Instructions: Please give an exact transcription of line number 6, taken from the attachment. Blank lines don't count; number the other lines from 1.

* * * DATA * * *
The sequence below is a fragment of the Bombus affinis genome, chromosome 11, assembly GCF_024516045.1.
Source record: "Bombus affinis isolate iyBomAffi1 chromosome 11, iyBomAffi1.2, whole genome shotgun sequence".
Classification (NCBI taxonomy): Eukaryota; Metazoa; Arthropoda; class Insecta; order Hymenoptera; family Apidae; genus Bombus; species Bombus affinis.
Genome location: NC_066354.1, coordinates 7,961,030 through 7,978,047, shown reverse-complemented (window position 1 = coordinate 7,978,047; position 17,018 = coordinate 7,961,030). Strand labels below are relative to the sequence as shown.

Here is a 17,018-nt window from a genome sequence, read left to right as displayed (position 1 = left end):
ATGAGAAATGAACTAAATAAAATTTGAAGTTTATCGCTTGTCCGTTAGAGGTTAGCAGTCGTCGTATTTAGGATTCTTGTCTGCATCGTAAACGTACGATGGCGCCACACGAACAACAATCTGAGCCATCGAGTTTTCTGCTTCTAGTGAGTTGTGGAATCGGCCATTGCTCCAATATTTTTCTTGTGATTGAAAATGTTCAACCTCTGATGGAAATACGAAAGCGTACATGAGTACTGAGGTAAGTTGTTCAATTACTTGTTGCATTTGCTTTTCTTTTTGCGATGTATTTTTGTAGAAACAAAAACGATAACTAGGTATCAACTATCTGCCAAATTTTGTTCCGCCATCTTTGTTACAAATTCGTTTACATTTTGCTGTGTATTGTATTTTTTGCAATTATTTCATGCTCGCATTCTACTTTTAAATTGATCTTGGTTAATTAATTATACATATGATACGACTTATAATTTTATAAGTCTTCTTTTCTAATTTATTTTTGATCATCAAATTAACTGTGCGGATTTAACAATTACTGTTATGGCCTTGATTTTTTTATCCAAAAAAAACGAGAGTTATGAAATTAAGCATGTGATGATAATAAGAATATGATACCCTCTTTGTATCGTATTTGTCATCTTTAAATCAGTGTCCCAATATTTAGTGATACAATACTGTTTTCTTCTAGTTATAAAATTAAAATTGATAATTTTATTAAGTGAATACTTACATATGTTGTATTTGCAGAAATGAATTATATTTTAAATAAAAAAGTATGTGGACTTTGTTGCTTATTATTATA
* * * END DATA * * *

ATGAGAAATGAACTAAATAAAATTTGAAGTTTATCGCTTGTCCGTTAGAGGTTAGCAGTCGTCGTATTTAGGATTCTTGTCTGCATCGTAAACGTACGATGGCGCCACACGAACAACAATCTGAGCCATCGAGTTTTCTGCTTCTAGTGAGTTGTGGAATCGGCCATTGCTCCAATATTTTTCTTGTGATTGAAAATGTTCAACCTCTGATGGAAATACGAAAGCGTACATGAGTACTGAGGTAAGTTGTTCAATTACTTGTTGCATTTGCTTTTCTTTTTGCGATGTATTTTTGTAGAAACAAAAACGATAACTAGGTATCAACTATCTGCCAAATTTTGTTCCGCCATCTTTGTTACAAATTCGTTTACATTTTGCTGTGTATTGTATTTTTTGCAATTATTTCATGCTCGCATTCTACTTTTAAATTGATCTTGGTTAATTAATTATACATATGATACGACTTATAATTTTATAAGTCTTCTTTTCTAATTTATTTTTGATCATCAAATTAACTGTGCGGATTTAACAATTACTGTTATGGCCTTGATTTTTTTATCCAAAAAAAACGAGAGTTATGAAATTAAGCATGTGATGATAATAAGAATATGATACCCTCTTTGTATCGTATTTGTCATCTTTAAATCAGTGTCCCAATATTTAGTGATACAATACTGTTTTCTTCTAGTTATAAAATTAAAATTGATAATTTTATTAAGTGAATACTTACATATGTTGTATTTGCAGAAATGAATTATATTTTAAATAAAAAAGTATGTGGACTTTGTTGCTTATTATTATA